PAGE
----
It wouldn’t be unusual to see Sue Grau riding her bike around Maria Island or exploring kunanyi/Mt Wellington.
You’d just as likely find her enjoying dinner with friends in Salamanca, buzzing around the netball court, or hitting up the dance floor in a nightclub!
“My music tastes are very much in the present, reflecting a denial that I’m getting older,” Sue joked.
Despite growing up in Canberra – the ‘Bush City’ – Sue considers herself a true Tasmanian, having lived here for 20 years.
“Although Canberra is often written off for a lot of reasons, I loved growing up there. It’s close to the mountains, alpine areas and the NSW coast where I had family connections,” she said.
“I grew up walking my dog, bike riding to school and university and, through adventures further afield in these environments, also grew to love bushwalking and camping.”
Sue is no stranger to the forestry industry. The former CEO of the NSW Tasmanian Forest Products Association has recently taken the helm as Convenor of the Tasmanian Forests and Forest Products Network, and said she understands the importance of supporting everyone employed in an industry which contributes so much to the local community.
“This contribution is so much more than just economical. The industry is also an important part of the social fabric in our regional areas,” she said.
Sue most recently held the position of CEO at Salmon Tasmania and previously spent four years as Chief Executive of Oysters Tasmania. She said that like aquaculture, the forest industry has a complex image within the Tasmanian community.
Sue with Janie Finlay MP at a Tasmanian seafood event
“I’m very driven to provide an industry perspective that is based on science and relatable to our community,” Sue said.
“The work of the Network is particularly appealing because it’s an opportunity to focus on the individuals that work in the industry or within the broader forestry ‘family’.
“I’m excited by the opportunity to get to know the workforce of the industry and in particular, why people are drawn to working within it, and what they need to keep them motivated and supported.”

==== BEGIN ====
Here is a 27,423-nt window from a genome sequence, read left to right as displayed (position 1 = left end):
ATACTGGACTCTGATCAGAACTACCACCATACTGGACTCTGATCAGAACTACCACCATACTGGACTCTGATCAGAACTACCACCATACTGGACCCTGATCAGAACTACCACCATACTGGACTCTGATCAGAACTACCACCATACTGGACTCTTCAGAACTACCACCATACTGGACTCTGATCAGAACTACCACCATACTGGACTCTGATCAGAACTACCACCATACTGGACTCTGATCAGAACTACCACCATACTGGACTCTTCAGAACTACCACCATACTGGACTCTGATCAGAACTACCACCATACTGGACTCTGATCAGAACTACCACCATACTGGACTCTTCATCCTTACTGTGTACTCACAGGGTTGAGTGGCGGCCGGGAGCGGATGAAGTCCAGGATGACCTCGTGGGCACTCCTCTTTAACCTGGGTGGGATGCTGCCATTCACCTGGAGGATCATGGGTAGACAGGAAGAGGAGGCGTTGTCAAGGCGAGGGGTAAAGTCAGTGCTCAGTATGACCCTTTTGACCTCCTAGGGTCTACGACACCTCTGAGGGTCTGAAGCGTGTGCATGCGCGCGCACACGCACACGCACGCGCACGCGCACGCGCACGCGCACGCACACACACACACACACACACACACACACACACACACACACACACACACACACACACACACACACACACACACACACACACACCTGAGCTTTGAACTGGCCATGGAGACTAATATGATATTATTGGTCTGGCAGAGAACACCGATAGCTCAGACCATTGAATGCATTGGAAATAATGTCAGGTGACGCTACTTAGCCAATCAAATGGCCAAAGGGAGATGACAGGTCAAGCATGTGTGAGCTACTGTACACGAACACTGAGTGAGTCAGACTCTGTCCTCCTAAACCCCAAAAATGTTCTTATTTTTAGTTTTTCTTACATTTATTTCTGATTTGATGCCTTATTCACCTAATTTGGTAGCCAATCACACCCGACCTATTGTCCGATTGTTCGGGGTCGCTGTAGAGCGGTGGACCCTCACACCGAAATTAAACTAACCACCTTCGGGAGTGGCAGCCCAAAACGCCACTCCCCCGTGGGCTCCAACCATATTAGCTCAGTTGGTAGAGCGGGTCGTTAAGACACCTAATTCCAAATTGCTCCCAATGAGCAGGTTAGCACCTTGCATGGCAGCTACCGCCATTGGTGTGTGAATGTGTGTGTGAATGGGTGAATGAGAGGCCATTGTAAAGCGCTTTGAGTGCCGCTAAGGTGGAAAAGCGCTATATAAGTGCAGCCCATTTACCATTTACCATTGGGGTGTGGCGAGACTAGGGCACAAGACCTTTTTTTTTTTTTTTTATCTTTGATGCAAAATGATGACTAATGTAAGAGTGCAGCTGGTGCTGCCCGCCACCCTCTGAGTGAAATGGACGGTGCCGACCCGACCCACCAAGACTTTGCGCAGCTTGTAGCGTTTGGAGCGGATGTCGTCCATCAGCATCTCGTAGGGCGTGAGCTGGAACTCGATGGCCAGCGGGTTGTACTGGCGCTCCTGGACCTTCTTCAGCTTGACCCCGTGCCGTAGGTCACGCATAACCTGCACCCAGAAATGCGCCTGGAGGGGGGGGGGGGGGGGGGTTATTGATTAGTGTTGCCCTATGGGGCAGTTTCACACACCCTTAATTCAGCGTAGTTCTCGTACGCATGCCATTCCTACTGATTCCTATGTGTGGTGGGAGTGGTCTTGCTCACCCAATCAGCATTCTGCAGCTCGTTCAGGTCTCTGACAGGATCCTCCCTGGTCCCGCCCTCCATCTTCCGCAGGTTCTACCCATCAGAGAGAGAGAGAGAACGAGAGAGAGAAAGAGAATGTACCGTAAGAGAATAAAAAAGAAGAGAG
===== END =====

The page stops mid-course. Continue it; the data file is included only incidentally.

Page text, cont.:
Sue describes her leadership style as collaborative, authentic and people-focused.
“In a practical sense, that means that I love people working together. I get pretty passionate about my work and I’m very approachable,” she said.
Sue believes industry bodies only exists because of its members and said she has already observed in her first few weeks the strength of the Network’s membership.
“I was fortunate enough to start as Convenor the week of the TFFPN’s Tasmanian Timber Awards, which was a great opportunity to meet lots of our members and valued Partners and Supporters,” she said.
“I was blown away at the representation in the room from across the whole timber value chain – from researchers, educators and seed collectors, to end users like builders, designers and architects—all celebrating each other and the industry they’re part of.
“I look forward to meeting more members over the coming months and learning what they expect from their Network.”
Sue acknowledged that at a broad community level there is disparity between society’s love and use of products, and people not understanding where the products come from or how they are grown.
Sue with son Ronan
“The longer this disparity continues the further industry falls behind. There are many lost opportunities to capitalise on the benefits of forestry, including the sector’s role in fighting climate change,” Sue said
After a staggering 19 house moves in 19 years (mostly in regional areas), the mum of two teenage boys now resides in West Hobart with her youngest son, Sean. In her spare time, she enjoys being outdoors and exploring Tassie’s natural beauty.
“I love walking the dog on the beach with Sean, bushwalking— especially with my oldest son Ronan when he’s back in town— and more recently, exploring options to volunteer my time in the community,” Sue said.
“I never tire of adventures and experiences. I especially love jumping into rivers and the sea following a long walk regardless of the time of year.”
If you’d like to get in touch with Sue, please drop her a line here.